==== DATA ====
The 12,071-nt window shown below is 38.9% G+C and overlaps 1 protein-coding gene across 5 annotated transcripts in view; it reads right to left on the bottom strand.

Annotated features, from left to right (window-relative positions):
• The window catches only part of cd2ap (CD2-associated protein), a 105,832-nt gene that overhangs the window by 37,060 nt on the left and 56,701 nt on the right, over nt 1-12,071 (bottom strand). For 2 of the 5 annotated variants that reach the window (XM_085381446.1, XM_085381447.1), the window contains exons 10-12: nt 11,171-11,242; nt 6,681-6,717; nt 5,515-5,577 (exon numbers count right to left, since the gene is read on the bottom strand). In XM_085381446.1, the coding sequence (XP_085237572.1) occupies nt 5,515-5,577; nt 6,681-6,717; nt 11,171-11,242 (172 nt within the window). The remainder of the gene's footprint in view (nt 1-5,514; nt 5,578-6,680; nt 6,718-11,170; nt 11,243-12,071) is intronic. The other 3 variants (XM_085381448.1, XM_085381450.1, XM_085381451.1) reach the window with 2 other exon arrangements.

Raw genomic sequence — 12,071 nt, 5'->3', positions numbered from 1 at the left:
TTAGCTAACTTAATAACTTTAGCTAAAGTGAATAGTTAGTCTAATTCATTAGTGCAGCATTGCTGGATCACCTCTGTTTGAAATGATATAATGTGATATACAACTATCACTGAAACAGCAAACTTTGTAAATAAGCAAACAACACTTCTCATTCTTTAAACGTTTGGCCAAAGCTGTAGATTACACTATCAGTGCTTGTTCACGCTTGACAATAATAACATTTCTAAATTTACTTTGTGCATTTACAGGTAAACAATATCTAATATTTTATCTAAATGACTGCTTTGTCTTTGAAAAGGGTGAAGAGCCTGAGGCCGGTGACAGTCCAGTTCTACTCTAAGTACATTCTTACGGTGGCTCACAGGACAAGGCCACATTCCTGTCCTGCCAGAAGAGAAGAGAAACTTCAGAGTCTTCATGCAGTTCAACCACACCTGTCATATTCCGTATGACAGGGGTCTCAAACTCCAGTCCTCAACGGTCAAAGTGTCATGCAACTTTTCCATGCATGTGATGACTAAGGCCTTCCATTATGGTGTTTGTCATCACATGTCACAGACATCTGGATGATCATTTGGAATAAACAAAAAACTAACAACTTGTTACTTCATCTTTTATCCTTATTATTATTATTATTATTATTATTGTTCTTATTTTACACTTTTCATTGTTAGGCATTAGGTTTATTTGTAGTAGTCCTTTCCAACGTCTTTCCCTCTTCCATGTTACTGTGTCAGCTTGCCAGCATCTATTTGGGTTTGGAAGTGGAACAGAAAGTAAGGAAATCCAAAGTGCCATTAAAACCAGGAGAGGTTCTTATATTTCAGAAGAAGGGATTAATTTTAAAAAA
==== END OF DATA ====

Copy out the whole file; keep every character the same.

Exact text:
The 12,071-nt window shown below is 38.9% G+C and overlaps 1 protein-coding gene across 5 annotated transcripts in view; it reads right to left on the bottom strand.

Annotated features, from left to right (window-relative positions):
• The window catches only part of cd2ap (CD2-associated protein), a 105,832-nt gene that overhangs the window by 37,060 nt on the left and 56,701 nt on the right, over nt 1-12,071 (bottom strand). For 2 of the 5 annotated variants that reach the window (XM_085381446.1, XM_085381447.1), the window contains exons 10-12: nt 11,171-11,242; nt 6,681-6,717; nt 5,515-5,577 (exon numbers count right to left, since the gene is read on the bottom strand). In XM_085381446.1, the coding sequence (XP_085237572.1) occupies nt 5,515-5,577; nt 6,681-6,717; nt 11,171-11,242 (172 nt within the window). The remainder of the gene's footprint in view (nt 1-5,514; nt 5,578-6,680; nt 6,718-11,170; nt 11,243-12,071) is intronic. The other 3 variants (XM_085381448.1, XM_085381450.1, XM_085381451.1) reach the window with 2 other exon arrangements.

Raw genomic sequence — 12,071 nt, 5'->3', positions numbered from 1 at the left:
TTAGCTAACTTAATAACTTTAGCTAAAGTGAATAGTTAGTCTAATTCATTAGTGCAGCATTGCTGGATCACCTCTGTTTGAAATGATATAATGTGATATACAACTATCACTGAAACAGCAAACTTTGTAAATAAGCAAACAACACTTCTCATTCTTTAAACGTTTGGCCAAAGCTGTAGATTACACTATCAGTGCTTGTTCACGCTTGACAATAATAACATTTCTAAATTTACTTTGTGCATTTACAGGTAAACAATATCTAATATTTTATCTAAATGACTGCTTTGTCTTTGAAAAGGGTGAAGAGCCTGAGGCCGGTGACAGTCCAGTTCTACTCTAAGTACATTCTTACGGTGGCTCACAGGACAAGGCCACATTCCTGTCCTGCCAGAAGAGAAGAGAAACTTCAGAGTCTTCATGCAGTTCAACCACACCTGTCATATTCCGTATGACAGGGGTCTCAAACTCCAGTCCTCAACGGTCAAAGTGTCATGCAACTTTTCCATGCATGTGATGACTAAGGCCTTCCATTATGGTGTTTGTCATCACATGTCACAGACATCTGGATGATCATTTGGAATAAACAAAAAACTAACAACTTGTTACTTCATCTTTTATCCTTATTATTATTATTATTATTATTATTGTTCTTATTTTACACTTTTCATTGTTAGGCATTAGGTTTATTTGTAGTAGTCCTTTCCAACGTCTTTCCCTCTTCCATGTTACTGTGTCAGCTTGCCAGCATCTATTTGGGTTTGGAAGTGGAACAGAAAGTAAGGAAATCCAAAGTGCCATTAAAACCAGGAGAGGTTCTTATATTTCAGAAGAAGGGATTAATTTTAAAAAA